By Dr Wilfred Isak April
ONCE upon a time, lived an extraordinary late uncle of mine called Jaffet Apollus. He was a subsistence farmer at “Groot Dabaras” in southern Namibia - Vaalgras to be exact. One day as I was driving through this village with my cousins, he asked me one key question that changed my life to a certain extent.
He asked: What are you studying? My response was - business. His immediate response was why on earth would anyone study business? I have been a farmer for almost more than seventy years. Do you want to tell me I don’t know how to count my own money?
You can come and stay here for a couple of days in “Groot Dabaras” stand behind the little counter in my house and take the money from the customers/members of the community and give them sweets in return. Why would you travel around the world and study business? What for Adolph? That’s a waste of money, he told me emphatically.
Comments and advice of this nature are common amongst most of our relatives, friends and acquaintances and they can either make you stronger or in some instances make you lose motivation completely. Whether I want to believe it or not, Uncle Jaffet was right at that particular point in time, because that’s all he was used to for almost 70 years. In addition, he only viewed entrepreneurship from a cultural perspective and also its practical application in reality.
However, we all are far greater than we have ever dreamed of being. No matter the comments our uncles, friends and colleagues make, whatever you experience in your life right now, trust that all happens for the right reasons and unfolding in your best interest.
Everything occurring in our daily lives has been perfectly orchestrated to inspire us as human beings and to bring us into our own power. As you read this column some of us have received similar advice at school, church and in the workplace. This could be from your academic instructor, supervisors and co-workers. Be they positive or negative comments - learn from them in order to take you to where you are meant to go.
Ok, Dr. April what is the key lesson to be learned here and what is so special about late Uncle Jaffet? First of all, he was a highly blessed and favoured human being who was special just like you, and secondly when he said you can come and work in my Tuck Shop I will not deny the fact that my ego was bruised and it hurt a little bit.
It was a typical ouch! moment. Here I am dreaming of finishing university and getting a great job, and my uncle thinks that it was not that important for me to study business.
I can only thank late Uncle Jaffet for the advice since it made me realize that with quality education I can have choices, and with choices I can search for and exploit entrepreneurial opportunities, and with opportunities I can become an expert in my field and touch the lives of many others by teaching them the fundamentals of business.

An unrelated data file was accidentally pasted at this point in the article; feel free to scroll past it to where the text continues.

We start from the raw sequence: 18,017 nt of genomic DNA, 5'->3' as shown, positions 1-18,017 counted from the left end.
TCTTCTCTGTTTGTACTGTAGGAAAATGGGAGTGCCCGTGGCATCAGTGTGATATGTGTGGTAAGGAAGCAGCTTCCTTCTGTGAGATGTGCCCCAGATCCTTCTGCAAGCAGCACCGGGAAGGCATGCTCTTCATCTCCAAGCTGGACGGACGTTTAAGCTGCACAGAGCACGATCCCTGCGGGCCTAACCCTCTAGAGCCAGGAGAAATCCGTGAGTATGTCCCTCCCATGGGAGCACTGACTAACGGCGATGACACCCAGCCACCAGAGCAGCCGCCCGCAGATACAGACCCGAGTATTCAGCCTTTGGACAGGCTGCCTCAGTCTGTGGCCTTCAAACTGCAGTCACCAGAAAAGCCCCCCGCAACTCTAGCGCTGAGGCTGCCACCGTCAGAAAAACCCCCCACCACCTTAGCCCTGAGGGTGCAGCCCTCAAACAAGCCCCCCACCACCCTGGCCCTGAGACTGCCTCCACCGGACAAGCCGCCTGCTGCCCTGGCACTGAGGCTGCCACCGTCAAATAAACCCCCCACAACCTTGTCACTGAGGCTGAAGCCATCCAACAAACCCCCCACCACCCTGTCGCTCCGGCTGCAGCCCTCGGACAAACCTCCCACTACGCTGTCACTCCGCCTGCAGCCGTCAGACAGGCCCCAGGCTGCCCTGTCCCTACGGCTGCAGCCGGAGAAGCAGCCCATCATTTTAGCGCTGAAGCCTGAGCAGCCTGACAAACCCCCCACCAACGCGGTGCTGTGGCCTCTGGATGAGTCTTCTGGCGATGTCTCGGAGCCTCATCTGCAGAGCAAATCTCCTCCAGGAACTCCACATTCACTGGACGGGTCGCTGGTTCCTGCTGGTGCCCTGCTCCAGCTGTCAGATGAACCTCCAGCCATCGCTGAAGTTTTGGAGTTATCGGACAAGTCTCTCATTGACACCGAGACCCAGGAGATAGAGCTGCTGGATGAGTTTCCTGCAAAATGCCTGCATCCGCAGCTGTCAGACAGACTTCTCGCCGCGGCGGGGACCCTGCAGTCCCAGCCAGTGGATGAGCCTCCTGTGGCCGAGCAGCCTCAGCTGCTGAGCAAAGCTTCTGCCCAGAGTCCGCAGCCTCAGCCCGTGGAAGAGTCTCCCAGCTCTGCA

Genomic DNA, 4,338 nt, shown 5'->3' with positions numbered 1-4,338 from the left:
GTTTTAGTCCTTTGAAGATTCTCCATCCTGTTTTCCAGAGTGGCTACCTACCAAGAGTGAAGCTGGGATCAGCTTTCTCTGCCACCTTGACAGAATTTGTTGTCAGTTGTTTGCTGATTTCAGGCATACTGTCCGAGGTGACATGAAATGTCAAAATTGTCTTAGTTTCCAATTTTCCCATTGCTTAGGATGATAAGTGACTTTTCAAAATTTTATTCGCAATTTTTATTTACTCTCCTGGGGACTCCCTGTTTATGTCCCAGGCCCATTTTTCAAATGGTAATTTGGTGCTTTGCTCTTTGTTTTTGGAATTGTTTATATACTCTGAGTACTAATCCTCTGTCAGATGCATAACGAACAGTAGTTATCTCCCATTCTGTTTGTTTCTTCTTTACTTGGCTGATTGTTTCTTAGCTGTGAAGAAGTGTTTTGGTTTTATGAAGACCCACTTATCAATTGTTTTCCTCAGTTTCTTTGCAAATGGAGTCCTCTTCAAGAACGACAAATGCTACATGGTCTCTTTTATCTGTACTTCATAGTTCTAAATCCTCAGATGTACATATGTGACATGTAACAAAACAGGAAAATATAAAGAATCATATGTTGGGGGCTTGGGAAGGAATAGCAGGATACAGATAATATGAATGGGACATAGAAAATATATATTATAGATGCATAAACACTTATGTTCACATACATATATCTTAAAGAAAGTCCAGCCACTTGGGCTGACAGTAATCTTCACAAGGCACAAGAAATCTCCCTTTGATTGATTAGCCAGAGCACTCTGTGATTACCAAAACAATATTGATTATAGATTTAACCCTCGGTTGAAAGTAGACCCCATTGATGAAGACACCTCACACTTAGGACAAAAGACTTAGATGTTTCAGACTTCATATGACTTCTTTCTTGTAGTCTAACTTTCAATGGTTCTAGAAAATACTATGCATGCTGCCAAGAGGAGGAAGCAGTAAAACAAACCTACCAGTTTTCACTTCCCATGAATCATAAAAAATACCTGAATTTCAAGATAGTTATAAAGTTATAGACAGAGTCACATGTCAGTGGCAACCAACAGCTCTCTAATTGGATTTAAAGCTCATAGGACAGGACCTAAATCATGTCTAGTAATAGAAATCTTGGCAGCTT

Uncle Jaffet taught me the need to be obsessed about what I do, and I was also able to teach myself the need to demand perfection of myself. It is a powerful realization. Trust me. For another prominent example of obsession at work, and what can be achieved, take a look at a man who is arguably the greatest performer of the last century - Michael Jackson. It is no coincidence that we still use terms like legendary, King of Pop, when referring to the late star.
The movie “This is it” features footage from rehearsals prior to what would have been his final tour. In this footage we witness an incredible level of the demand he placed upon himself and the kind of exacting standards expected from his co-performers.
This footage teaches us that we should strive to bounce back from adversity and the - ‘I will just go ahead and do it approach’. We should at all times try to do everything in the best possible way. Again, obsession. There are few things more powerful believe me.
So fellow Namibians, whether our goal is to become the highest paid consultant or the best domestic engineer, this is your first step to greatness. Obsess about being the best. Don’t aim merely for good. Always aim for the greatest. In addition Uncle Jaffet taught me the traits of persistence, perseverance and being assertive and to stand firm in what I believe. You may have heard the phrase ‘good is the enemy of great’. There is a lot of truth in that sentiment.
At times we reach a certain level of performance competence and hence become too comfortable and act, as if we own the institutions and companies. Whether you would like to agree with me or not, when we become good at something it holds us back from being great. People tend to settle for good. Sounds familiar to you? I don’t have to work very hard, I’ve nothing to prove, I have been here for the past 25 years.
My fellow citizen, sometimes good becomes merely good enough. And from my personal observations, good people are not usually very hungry. People who are good are not desperate. People who are good are not eager to prove themselves. Hold on…why do I have to?
Let me tell you my fellow countrymen and women - greatness is born in discomfort and dissatisfaction with the status quo. I know it can be extremely difficult to make yourself unhappy with the status quo when you are comfortable and relatively well off. I ask you what the point of being born is, and to leave this planet as if you have never existed.
Forgotten and only a Rest in Peace (RIP) tombstone or sometimes only a cross to bear witness to your presence in this world. Now my dear reader, you all are very much better than that. Make sure that the place that you secure in the hearts of people lives on, long after you have died, just like Uncle Jaffet did.
Next week, we explore the North America with the Inuits (Eskimos) of Alaska.
Please do join me. I wish you a lot of blessing along this voyage called life.